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Stakeholder to Shareholder Alchemy: What CSR Can Do for Corporate Reputations OR How CSR Integrates with Brand Strategy

Submitted by: Abhishek Ranjan

Posted: Feb 10, 2016 – 06:00 AM EST

Tags: csr, shared value, brand strategy


A lot of people see CSR – rightfully- as giving back. My own thoughts are not far from this tangent. Fruits of labor are all about reaping what you sow – and with CSR, the harvest is turning out to be plentiful. In this post, I explore the exciting potential that CSR has begun to demonstrate in terms of sound brand strategy.

CSR has become all about shared value. This mutually beneficial relationship between corporation and community is beginning to throw up promising outcomes that point to a sustainable and advantageous synergy. There is a now a triple bottom line that is more or less universally accepted – a combination of financial performance, social performance, and environmental performance that work together as a reputation driver for employees and customers.

CSR is actively contributing to brand loyalty: never before has CSR played such a vital role in helping customers form brand perceptions. And that’s not all – the company’s public perception actively drives sales and improves employee morale. At a time when battered investors, customers and employees are wondering whom they can trust, the ability of a familiar brand to deliver proven value flows straight to the bottom line.  

There was a time when CSR activities were not given the reportage they deserved. Not anymore. The Indian CSR legislation mandates reporting, which – in turn – has generated a lot of buzz around impact measurement. Companies are now compelled to put CSR activities on their websites and provide a public face to their CSR activities. Significantly, many organizations are now housing CSR functions under their Corporate Communication or Marketing divisions. This is how important  it has become to effectively communicate CSR.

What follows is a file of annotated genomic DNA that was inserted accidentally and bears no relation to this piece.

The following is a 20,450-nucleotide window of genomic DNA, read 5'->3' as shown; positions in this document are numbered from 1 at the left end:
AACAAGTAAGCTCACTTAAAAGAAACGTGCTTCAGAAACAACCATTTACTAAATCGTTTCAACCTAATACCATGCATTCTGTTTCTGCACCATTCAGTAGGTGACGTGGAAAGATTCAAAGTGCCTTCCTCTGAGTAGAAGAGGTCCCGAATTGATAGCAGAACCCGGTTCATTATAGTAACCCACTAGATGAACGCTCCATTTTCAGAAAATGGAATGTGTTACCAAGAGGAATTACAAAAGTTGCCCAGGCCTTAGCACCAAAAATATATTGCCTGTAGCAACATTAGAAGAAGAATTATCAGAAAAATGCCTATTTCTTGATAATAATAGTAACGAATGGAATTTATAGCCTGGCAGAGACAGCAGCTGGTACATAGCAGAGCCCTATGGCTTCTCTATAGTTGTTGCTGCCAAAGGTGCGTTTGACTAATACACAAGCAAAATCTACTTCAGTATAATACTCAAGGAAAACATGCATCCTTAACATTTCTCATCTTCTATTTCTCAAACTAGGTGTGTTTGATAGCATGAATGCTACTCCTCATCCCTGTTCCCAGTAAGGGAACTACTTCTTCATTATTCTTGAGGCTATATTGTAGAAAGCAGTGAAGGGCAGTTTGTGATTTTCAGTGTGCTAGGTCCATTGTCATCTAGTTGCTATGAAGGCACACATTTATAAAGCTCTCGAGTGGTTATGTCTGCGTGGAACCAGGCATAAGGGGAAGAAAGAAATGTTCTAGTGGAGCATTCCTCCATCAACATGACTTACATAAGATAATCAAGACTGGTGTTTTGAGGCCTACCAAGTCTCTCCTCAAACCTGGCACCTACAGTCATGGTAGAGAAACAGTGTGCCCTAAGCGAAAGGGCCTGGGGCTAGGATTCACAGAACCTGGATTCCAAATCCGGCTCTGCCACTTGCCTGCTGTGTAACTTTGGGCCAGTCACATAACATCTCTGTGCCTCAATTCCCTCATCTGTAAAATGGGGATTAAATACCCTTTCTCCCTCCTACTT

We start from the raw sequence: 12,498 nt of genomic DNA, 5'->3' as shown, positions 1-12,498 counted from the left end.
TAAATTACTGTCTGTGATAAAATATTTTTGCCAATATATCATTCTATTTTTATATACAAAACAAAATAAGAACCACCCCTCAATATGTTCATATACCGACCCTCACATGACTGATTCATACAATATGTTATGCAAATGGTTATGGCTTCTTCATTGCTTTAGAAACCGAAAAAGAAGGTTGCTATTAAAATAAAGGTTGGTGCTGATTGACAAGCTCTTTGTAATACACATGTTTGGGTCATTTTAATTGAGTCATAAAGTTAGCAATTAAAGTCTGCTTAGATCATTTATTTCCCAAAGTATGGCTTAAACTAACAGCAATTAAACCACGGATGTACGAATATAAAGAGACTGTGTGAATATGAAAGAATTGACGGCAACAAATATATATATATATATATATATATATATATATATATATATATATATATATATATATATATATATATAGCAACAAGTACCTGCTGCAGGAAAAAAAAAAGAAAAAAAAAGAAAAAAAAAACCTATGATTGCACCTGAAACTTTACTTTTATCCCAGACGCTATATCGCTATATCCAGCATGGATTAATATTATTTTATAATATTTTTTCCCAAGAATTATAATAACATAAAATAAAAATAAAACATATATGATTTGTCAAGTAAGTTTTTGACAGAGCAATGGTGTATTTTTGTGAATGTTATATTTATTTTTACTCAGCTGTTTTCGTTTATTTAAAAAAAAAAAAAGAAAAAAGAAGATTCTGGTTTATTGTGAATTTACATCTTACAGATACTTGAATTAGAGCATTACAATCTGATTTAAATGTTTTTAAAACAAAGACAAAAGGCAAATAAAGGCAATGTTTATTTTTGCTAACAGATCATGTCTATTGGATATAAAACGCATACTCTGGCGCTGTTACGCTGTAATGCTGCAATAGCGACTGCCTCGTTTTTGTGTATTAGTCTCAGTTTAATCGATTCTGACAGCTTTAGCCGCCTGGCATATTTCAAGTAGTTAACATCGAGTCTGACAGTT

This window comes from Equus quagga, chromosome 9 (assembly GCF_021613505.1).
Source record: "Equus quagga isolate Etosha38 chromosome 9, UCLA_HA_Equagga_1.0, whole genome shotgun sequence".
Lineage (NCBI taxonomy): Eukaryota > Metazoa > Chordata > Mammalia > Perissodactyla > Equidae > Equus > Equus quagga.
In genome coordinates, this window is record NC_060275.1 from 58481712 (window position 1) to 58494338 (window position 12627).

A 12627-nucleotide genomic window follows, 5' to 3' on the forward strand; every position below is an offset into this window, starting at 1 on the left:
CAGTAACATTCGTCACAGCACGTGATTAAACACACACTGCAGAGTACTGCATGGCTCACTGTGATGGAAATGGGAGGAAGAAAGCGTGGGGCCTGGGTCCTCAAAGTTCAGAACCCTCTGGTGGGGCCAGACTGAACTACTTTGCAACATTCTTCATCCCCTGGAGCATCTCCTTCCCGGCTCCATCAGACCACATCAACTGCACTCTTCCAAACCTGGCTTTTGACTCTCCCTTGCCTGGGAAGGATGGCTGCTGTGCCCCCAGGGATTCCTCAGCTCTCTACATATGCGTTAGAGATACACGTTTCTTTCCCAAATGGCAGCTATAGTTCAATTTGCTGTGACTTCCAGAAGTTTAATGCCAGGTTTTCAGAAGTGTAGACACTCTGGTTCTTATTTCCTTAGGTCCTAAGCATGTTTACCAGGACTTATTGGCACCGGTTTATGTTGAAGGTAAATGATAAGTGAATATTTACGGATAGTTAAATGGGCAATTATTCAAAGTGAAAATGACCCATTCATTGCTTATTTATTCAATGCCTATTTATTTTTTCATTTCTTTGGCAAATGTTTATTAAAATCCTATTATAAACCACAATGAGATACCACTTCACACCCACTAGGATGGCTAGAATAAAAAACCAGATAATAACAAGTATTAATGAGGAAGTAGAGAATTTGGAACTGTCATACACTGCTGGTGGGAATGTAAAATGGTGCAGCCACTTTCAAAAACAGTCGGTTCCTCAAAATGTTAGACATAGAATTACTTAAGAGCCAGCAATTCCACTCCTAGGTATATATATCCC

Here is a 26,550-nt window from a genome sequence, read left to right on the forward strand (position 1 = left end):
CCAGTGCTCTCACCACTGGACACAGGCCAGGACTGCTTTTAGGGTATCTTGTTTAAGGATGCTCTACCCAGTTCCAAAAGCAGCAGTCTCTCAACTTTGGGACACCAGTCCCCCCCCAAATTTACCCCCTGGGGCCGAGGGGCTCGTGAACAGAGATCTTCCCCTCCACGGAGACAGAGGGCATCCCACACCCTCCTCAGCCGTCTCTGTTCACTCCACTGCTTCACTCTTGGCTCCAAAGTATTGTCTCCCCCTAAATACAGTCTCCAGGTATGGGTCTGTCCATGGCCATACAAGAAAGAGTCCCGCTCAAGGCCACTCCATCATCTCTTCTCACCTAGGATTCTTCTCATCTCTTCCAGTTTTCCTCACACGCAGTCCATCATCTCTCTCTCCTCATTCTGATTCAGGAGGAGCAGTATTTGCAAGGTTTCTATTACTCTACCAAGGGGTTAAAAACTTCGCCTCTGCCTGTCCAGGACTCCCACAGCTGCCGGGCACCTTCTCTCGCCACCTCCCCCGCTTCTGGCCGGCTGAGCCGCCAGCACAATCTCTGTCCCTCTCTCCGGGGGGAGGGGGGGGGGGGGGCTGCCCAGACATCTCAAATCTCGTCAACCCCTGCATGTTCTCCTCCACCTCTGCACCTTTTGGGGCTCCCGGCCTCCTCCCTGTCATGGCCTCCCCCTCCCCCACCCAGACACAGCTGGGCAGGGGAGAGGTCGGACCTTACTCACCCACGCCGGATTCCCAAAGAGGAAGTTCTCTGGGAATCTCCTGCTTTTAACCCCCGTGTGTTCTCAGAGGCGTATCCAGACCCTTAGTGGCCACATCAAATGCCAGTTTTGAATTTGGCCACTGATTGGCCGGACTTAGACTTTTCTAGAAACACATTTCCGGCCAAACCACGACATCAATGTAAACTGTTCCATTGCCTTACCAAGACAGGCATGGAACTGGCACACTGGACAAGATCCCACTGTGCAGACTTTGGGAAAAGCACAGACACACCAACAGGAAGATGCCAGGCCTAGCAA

Previously, it was believed that charity was best performed quietly. CSR, however, has outgrown its roots in charity. Once upon a time the saying went ‘Do good, and throw it into the sea.’ I suppose we could now say ‘Do good, and put it in the newspaper.’ For CSR to be truly sustainable, it has to also do good to the organization funding it. By communicating CSR effectively, Corporates can maximize the business benefits to consumers, employees, partners, investors and new markets. 

CSR does good, and feels good. In fact, it feels a bit like PR – which brings us to a new range of associated challenges and benefits. CSR must be differentiated from mere promotional activities. While PR can help management listen to constituents, help create CSR awareness and build legitimacy for the initiative, it also has a downside. For instance, CSR can be tainted when linked to PR and reputation building – a cynical view of CSR is all too often strengthened by directly linking PR to CSR initiatives. PR can be helpful, but it may be argued that there is such a thing as too helpful!

The solution to the PR-CSR dilemma comes from a rather obvious source: employees. Employees are, in essence, CSR brand ambassadors. Consider this: CSR without the HR angle is simply PR. That is to say, if employees are not engaged, CSR becomes a PR exercise. Companies need to walk the talk – and they can do so by building CSR into internal company messaging.

CSR must be communicated effectively to empower employees to become brand champions. The gains are manifold: increased credibility, enhanced reputation, and brand differentiation. The happiest result of them all: a measurable increase in employee pride and satisfaction.

Sound CSR practices are also about making a sound, resonating, driving dialogue and conversations to deliver return –in terms of social progress, the bottom line (profit) and brand perception. That’s why I see ‘reputation returns’ as critical to sustainable, effective CSR. It’s so simple, and yet so profound: CSR contributes to a positive reputation, and that – in turn – attracts customers, investors and quality employees. It is also a powerful way to create identification with constituents. I explore this further in my next post, where I look at how social performance has been influencing financial performance. Something to think about, truly. 

The opinions, beliefs and viewpoints expressed by CSRwire contributors do not necessarily reflect the opinions, beliefs and viewpoints of CSRwire.

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